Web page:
Within the world of superchargers exists three unique designs known as the roots style, twin-screw, and centrifugal system. Within the this trio, the roots (otherwise known as "blower" style) is considered the oldest of superchargers and dates back to the early 1900's when it was first used as an industrial air-moving device. What throughout its years has evolved through history to become steadfast in reliability is now commonly used as a forced induction system for automotive applications. With forced induction supercharging, understanding the advantages and drawbacks to using one specific type can be more than overwhelming for the average consumer. Fixed displacement, thermodynamics, internal compression ratio-it's enough information to send even the most mild-mannered individual up the wall.
To the delight of many xB owners around the world, GReddy helps minimize decision-making migraines by introducing the company's first supercharger kit for the 2003-on Scion xB (w/ automatic trans) with rave reviews. Designed using a "roots" style supercharger kit, the MP45 Magnacharger offers smooth, linear power with exceptional throttle response for those looking to induce some ponies on their ride. The Magnacharger is also equipped with an internal by-pass to improve response and minimize engine drag at light throttle. What is a roots-style supercharger you ask? Simply stated, the roots-type supercharger consists of two counter-rotating meshed lobed rotors. The two rotors trap air in the gaps between the rotors and push it against the compressor housing as they rotate towards the outlet/discharge port. Within each rotation, a specific fixed amount of air is trapped and moved to the outlet port where it is compressed. Benefits of using a roots-type supercharger include its ability to produce large amounts of boost while spinning at very low speeds and can often see full boost by 2000rpm, which makes it an excellent match for the often lackadaisical xB power plant. Perhaps the most important reason why GReddy used the roots-type system was for its simplicity of design (less internally moving parts), which attributes to fewer problems in the near future. When GReddy was challenged to design the kit, their engineers spent hundreds of hours fabricating and plotting a layout that put into account the limited space for engine modification and designing a specific unit for the xB, which uses close-coupled catalytic converters.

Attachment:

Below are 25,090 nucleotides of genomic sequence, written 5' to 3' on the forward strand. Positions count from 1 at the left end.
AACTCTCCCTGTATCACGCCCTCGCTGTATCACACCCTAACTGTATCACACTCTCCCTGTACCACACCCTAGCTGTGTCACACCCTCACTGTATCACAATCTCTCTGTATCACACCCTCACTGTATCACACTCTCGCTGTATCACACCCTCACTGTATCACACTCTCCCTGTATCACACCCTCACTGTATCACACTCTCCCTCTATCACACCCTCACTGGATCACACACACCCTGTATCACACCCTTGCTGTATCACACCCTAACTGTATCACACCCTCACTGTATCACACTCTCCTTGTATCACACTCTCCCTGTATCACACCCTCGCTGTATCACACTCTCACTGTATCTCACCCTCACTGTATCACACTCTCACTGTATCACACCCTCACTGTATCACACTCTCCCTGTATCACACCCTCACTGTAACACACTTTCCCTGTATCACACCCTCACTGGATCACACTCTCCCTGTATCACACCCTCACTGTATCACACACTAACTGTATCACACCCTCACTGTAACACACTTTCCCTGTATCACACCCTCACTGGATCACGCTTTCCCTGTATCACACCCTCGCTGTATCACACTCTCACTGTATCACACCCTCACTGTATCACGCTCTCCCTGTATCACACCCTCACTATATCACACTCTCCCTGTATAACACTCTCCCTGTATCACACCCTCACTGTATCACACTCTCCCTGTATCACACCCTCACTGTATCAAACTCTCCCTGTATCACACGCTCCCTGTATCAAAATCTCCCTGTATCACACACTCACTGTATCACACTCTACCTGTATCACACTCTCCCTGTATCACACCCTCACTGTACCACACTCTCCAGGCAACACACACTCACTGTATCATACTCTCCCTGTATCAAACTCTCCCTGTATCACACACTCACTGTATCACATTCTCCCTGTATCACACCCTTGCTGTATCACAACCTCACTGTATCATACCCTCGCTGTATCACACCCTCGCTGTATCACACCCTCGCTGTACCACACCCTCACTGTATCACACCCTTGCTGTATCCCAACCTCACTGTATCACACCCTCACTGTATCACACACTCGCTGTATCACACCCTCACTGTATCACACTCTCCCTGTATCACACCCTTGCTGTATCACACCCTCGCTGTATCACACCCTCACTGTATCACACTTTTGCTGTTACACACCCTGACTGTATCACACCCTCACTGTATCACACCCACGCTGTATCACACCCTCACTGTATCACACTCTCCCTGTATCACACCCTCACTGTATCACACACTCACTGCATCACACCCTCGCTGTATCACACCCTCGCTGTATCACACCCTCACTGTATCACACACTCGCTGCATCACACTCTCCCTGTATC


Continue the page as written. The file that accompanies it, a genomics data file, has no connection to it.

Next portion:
Has engine detonation or the thought of relying on a cheap, rising-rate fuel pressure regulators (FMU style unit) kept you tossing and turning at night? Sleep easier tonight my friend. The GReddy is one step ahead of their competitors, offering a pre-programmed E-Manage fuel computer with each of their kits. This unit was designed specifically as a plug-and-play piggyback ECU fuel computer which has been retuned and calibrated specifically for US-spec vehicles. "Our pre-programmed e-Manage systems deliver additional fuel to the necessary parameters while offering smooth and reliable power. The obvious advantage of using an e-Manage over the standard FMU style is consistent fuel delivery. FMU-style kits deliver inconsistent fuel often leaving a rich or dangerously lean condition at any given rpm," says GReddy Representative Mike Chung.
Offering a 30-percent increase in horsepower and 17-percent boost in torque at a rated 8.5psi of boost, the xB supercharger kit is just the ticket needed for those who love their Scions yet hate it's under achieving power. Stamped with a MSRP sticker price of $3280.00 for the bolt-on supercharger kit, GReddy looks into the pending possibility of CARB E.O. approval within the near future. With additional bolt-on products such as their stainless steel 4-1 SUS header (MSRP $409.00) and optional Airinx filter kit (MSRP $138.00) available for the Scion xB, horsepower limitations are bound only by ones imagination.
|Stock Xb |
|99.7hp/5860||107.0 lb/f. /4100|
|w/ SC kit |
and (optional Airinx Kit)
|129.7hp/6240||125.1 lb/f / 4100|
|Boost (0.6kg/cm2) =||8.5psi|